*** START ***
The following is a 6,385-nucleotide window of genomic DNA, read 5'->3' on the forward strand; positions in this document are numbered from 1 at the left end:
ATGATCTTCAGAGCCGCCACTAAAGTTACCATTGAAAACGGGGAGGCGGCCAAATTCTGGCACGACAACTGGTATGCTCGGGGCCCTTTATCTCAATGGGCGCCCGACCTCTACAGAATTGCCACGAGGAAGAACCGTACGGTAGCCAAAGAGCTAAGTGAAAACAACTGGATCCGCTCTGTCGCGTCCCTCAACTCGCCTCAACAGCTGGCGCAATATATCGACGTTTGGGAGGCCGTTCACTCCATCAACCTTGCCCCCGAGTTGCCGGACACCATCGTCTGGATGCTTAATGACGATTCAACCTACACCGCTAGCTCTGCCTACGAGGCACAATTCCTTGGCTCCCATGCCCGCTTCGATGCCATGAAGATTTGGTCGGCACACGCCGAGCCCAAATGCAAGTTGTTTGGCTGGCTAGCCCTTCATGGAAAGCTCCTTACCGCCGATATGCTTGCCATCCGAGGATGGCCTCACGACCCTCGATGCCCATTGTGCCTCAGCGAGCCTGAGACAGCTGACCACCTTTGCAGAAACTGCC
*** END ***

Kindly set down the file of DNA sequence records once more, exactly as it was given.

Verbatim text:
The following is a 6,385-nucleotide window of genomic DNA, read 5'->3' on the forward strand; positions in this document are numbered from 1 at the left end:
ATGATCTTCAGAGCCGCCACTAAAGTTACCATTGAAAACGGGGAGGCGGCCAAATTCTGGCACGACAACTGGTATGCTCGGGGCCCTTTATCTCAATGGGCGCCCGACCTCTACAGAATTGCCACGAGGAAGAACCGTACGGTAGCCAAAGAGCTAAGTGAAAACAACTGGATCCGCTCTGTCGCGTCCCTCAACTCGCCTCAACAGCTGGCGCAATATATCGACGTTTGGGAGGCCGTTCACTCCATCAACCTTGCCCCCGAGTTGCCGGACACCATCGTCTGGATGCTTAATGACGATTCAACCTACACCGCTAGCTCTGCCTACGAGGCACAATTCCTTGGCTCCCATGCCCGCTTCGATGCCATGAAGATTTGGTCGGCACACGCCGAGCCCAAATGCAAGTTGTTTGGCTGGCTAGCCCTTCATGGAAAGCTCCTTACCGCCGATATGCTTGCCATCCGAGGATGGCCTCACGACCCTCGATGCCCATTGTGCCTCAGCGAGCCTGAGACAGCTGACCACCTTTGCAGAAACTGCC